● Splitting between the surgeon of the Battleship and the maggot-infested meat that the sailors are supposed to eat to indicate an absurdity and contradiction of the order
● Splitting between hanging ghostly figures and locked fists, combined with an inter-title 'Down with the tyrants!' To legitimize the rage of people
● Splitting between the intimidating faces of them unarmed civilians and the faceless military in uniform to give the people a justification against the brutal czarist regime
● The multiple cuts in the sequence of steps in Odessa build individual scenes of horror into an intense emotional climax. It is a perfect example to illustrate the montage theory of Eisenstein in connection with the formation of intellectual ideas and associations.
First, he utilizes photos of still objects that align with images of the massacre and establish a symbolic juxtaposition: he suggests the emergence of rage and resistance through the complex edition of 3 lion statues. The juxtaposition of the two separate image objects (one human the other symbolic image or prop) is indeed a powerful marketing tool as it allows audiences to conclude for themselves that the symbol represents the character.
Next, he portrays the invading militia in a fragmentary manner through a line of marching boots charging down the stairs, and this was to underline the oppressive and impersonal essence of the militia. He went on to contrast it with the helplessness of the revolutionary citizen-victims by demonstrating a paraplegic man who flees from the cold bullets with difficulty. And a military boot squashes a child's hand as the troops marched ahead. There's also an older woman who is shown in her first appearance with eyeglasses, then in her second shot, one of the glasses was shattered by a bullet, and that indicates her death.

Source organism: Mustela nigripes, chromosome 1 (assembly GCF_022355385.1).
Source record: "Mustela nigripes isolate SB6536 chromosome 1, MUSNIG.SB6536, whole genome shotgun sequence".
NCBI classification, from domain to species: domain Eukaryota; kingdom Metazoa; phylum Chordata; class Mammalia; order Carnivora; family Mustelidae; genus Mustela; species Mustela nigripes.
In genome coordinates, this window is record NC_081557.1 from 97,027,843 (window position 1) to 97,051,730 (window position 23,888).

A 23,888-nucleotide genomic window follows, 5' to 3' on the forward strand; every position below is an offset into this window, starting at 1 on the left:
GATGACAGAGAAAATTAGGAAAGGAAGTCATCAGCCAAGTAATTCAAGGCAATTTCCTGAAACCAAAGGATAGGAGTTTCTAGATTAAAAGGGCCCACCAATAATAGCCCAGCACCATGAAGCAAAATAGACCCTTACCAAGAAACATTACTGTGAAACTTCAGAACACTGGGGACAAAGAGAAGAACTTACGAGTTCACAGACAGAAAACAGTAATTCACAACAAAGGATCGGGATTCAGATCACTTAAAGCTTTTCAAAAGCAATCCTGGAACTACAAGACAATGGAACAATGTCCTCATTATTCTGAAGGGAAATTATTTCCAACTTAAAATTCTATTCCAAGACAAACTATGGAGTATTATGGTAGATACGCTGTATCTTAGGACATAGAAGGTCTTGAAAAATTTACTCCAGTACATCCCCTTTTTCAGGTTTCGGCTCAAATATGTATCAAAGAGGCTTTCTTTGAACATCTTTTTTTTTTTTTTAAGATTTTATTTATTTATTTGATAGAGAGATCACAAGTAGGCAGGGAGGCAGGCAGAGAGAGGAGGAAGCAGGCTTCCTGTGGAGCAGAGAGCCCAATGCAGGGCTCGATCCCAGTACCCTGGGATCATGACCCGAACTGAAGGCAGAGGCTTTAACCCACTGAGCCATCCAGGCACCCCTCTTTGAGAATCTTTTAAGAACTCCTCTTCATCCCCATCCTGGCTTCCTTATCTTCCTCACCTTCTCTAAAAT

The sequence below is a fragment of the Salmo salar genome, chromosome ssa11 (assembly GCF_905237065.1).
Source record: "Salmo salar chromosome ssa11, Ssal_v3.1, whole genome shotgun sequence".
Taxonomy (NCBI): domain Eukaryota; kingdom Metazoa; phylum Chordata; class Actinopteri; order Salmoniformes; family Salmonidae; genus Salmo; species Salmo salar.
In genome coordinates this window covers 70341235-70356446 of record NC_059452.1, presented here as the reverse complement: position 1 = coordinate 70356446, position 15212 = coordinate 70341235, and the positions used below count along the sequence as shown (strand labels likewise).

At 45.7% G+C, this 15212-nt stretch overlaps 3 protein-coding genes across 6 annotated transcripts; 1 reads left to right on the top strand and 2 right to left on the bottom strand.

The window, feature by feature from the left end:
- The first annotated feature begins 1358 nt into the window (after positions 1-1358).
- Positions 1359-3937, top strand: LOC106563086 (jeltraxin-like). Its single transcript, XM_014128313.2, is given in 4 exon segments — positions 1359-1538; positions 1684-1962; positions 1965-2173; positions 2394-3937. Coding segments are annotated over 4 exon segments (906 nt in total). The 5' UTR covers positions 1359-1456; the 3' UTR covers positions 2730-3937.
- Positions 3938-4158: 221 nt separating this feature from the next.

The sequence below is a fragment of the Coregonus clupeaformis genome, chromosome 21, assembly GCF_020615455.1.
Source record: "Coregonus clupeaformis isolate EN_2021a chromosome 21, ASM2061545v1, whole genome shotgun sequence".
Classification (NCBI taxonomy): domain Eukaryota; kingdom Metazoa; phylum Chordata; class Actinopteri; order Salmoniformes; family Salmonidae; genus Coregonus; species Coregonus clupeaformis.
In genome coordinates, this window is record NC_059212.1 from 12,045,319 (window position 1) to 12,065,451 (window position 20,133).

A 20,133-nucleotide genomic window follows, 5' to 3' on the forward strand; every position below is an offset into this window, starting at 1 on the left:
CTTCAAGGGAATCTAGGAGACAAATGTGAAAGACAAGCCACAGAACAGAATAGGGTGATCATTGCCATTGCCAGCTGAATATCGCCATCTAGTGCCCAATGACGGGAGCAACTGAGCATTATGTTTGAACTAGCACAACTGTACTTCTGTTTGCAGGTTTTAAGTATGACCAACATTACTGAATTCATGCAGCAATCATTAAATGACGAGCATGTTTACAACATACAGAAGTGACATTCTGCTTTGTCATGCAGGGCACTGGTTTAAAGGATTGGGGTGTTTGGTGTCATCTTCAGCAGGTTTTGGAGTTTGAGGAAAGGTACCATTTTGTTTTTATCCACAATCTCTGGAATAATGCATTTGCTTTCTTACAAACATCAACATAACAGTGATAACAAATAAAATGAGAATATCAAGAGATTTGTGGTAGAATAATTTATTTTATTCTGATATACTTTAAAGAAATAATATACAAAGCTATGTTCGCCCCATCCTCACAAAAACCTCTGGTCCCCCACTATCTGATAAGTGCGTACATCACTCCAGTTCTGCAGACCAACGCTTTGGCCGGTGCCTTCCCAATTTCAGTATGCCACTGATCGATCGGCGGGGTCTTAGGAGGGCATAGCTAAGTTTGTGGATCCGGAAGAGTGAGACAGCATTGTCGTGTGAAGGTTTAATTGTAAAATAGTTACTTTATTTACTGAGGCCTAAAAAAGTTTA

Finally, there are shots from a mother carrying a baby. As the mother is shot and begins to fall, cuts were made to her carriage nestled dangerously close to the edge of a step. The shots of the escaping crowd and the advancing militia line occasionally shooting onto the crowd are juxtaposed with those individual scenes of brutality. The dread that this montage generates is enhanced as the mother falls and sends the carriage down the stairs hurtling out of control.